Our first visit, over two years ago, to what is viewed as Colombia’s “adventure capital” – San Gil – was very much a relaxed affair. On that occasion we had a thoroughly enjoyable time wandering about the rolling Santander countryside, which included taking in the quaint, period village of Barichara.

On another visit, with the help of a Dutch friend, we cranked up the adrenaline levels a few notches and sampled some of the reasons why the place is renowned for an extreme side. It started-off with an afternoon of getting a brief taste of varied activities including canopying and rappel, amongst others. For the price we paid, approximately $45,000 pesos, it wasn’t a bad deal at all.

The main event, however, was a rafting ‘sojourn’ down the famed Río Suárez; rated by many as second only in South America to Chile’s Río Futaleufú for its wild rapids. We had been forewarned not to over-estimate our talents mastering this waterway and that perhaps the gentler Río Fonce would be safer, less taxing and thus more enjoyable for all involved. We had also been advised that those selling the excursion weren’t too bothered about our abilities (or lack of), in such an activity – Suárez costs more to do, so why scare tourists off and miss out on more cash?

Adding to this, the day we decided to tackle the Suárez it coincided with the river being in one of its roughest moods, so to speak.

Our ability to take on deep water is about as good as that of a handicapped cat. Yet this doesn’t mean any fear of doing various aqua sports; especially when we have the safety of a life-jacket tied tightly around us. So we approached the undertaking with relative calm.

Throw in the fact that our four on raft guides and accompanying canoeist where putting their mind and senses “at ease” before we even started. Perhaps that was all part of the plan.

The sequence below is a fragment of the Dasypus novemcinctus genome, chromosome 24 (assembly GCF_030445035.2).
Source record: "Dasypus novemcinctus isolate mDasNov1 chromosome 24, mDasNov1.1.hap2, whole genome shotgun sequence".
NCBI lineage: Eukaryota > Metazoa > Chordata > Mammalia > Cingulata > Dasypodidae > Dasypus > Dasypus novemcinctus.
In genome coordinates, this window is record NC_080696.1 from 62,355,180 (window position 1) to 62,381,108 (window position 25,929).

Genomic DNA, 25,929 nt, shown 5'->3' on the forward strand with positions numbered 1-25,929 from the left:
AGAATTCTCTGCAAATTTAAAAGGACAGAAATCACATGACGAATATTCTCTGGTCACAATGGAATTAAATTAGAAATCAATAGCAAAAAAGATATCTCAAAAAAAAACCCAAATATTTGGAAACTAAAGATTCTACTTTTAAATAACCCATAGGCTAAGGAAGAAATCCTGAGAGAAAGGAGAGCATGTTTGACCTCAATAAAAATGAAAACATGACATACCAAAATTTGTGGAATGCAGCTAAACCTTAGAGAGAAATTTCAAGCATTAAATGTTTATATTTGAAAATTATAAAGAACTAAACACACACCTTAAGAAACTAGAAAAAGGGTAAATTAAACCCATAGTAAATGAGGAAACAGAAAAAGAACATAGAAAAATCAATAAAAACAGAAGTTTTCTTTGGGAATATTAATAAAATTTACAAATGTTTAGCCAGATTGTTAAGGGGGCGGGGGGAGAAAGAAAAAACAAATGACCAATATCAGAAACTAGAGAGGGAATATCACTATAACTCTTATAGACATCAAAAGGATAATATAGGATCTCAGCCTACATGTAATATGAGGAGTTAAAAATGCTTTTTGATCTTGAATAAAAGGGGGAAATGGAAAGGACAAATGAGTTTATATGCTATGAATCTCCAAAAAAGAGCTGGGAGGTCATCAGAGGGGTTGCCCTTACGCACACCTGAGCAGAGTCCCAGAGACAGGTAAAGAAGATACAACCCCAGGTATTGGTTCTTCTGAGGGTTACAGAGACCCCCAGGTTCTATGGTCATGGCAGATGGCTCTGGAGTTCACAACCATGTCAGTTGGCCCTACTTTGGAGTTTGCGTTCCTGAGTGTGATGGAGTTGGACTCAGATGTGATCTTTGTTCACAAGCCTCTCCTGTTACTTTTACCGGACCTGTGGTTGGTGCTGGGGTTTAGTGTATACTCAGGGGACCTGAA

We did though do some head-scratching when a luminous wristband containing an emergency services phone number was snapped around us before we paddled off. We wagered this was to be of help to some passerby in case they found our unconscious, battered bodies. A “one-step guide” on what to do with human remains. It was, however, valid for just one day.

That aside, after a brief dry-run through the various call instructions by our ‘skipper,’ the real action got off to a steady start. Although the crews’ persistent criticism of our rowing ability was a little annoying at times, they were lucky they didn’t get an oar in the head.

A little further on we all had greater things to concern us than getting hit by somebody, accidentally or on purpose. That’s because Rio Suárez began to show its teeth. And that meant us taking a ‘dip’ – well it was more like being in a washing machine on its final spin we imagine – on more than one occasion. It certainly got the heart racing – the key being just to go with the flow and hope you don’t smash your body on a rock.

Having ‘gone over’ a number of times, it was with a little trepidation that we approached the infamous ‘La Fantasma’ (The Ghost) section of the river. This is a decent-sized stretch with powerful rapids where if you were to fall out early on, you’d be waiting some time and would have encountered a few hefty rocks before you floated to calmer waters. That our guides stopped to assess it before we went through and had the canoeist do a solo run also got us thinking; should we pass on this one?

We’d already had a good thrill, so why quite literally ‘push the boat out’ further for something that looked like it could dangerously get the better of us? Heck though, we’d gone this far, we might as well make the final push – get our money’s worth. And you know how important that is to us.

If there was any doubt in our minds about how rough this part was, the sight of one of the guides blessing himself before we got going put it firmly into focus. His plea to the gods worked anyway – well maybe it was more a case of lots of luck mixed in with us working a bit better as a team that saw us through in one, whole piece.

So a few minor bumps and bruises apart and conveniently overlooking our earlier mishaps, we like to think we ‘tamed’ the Suárez. We certainly survived it. And alas, there’s a lack of a T-shirt proudly proclaiming so.